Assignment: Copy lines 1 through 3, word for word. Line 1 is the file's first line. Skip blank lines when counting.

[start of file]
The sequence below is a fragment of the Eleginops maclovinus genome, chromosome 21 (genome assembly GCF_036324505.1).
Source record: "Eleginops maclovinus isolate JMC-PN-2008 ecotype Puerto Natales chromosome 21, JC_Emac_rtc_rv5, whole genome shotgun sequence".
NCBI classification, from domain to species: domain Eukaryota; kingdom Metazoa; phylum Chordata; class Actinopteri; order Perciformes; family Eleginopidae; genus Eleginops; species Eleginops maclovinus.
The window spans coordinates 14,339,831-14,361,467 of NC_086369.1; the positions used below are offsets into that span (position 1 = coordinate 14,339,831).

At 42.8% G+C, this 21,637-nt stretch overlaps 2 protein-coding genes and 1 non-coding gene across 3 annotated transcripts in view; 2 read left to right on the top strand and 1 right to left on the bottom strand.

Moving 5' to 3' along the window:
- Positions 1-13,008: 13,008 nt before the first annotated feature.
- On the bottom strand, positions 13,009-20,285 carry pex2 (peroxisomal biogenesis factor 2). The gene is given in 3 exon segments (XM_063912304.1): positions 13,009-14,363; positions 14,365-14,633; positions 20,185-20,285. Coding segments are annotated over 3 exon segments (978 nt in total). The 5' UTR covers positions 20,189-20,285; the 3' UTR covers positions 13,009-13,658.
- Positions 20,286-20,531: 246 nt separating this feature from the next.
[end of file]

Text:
The sequence below is a fragment of the Eleginops maclovinus genome, chromosome 21 (genome assembly GCF_036324505.1).
Source record: "Eleginops maclovinus isolate JMC-PN-2008 ecotype Puerto Natales chromosome 21, JC_Emac_rtc_rv5, whole genome shotgun sequence".
NCBI classification, from domain to species: domain Eukaryota; kingdom Metazoa; phylum Chordata; class Actinopteri; order Perciformes; family Eleginopidae; genus Eleginops; species Eleginops maclovinus.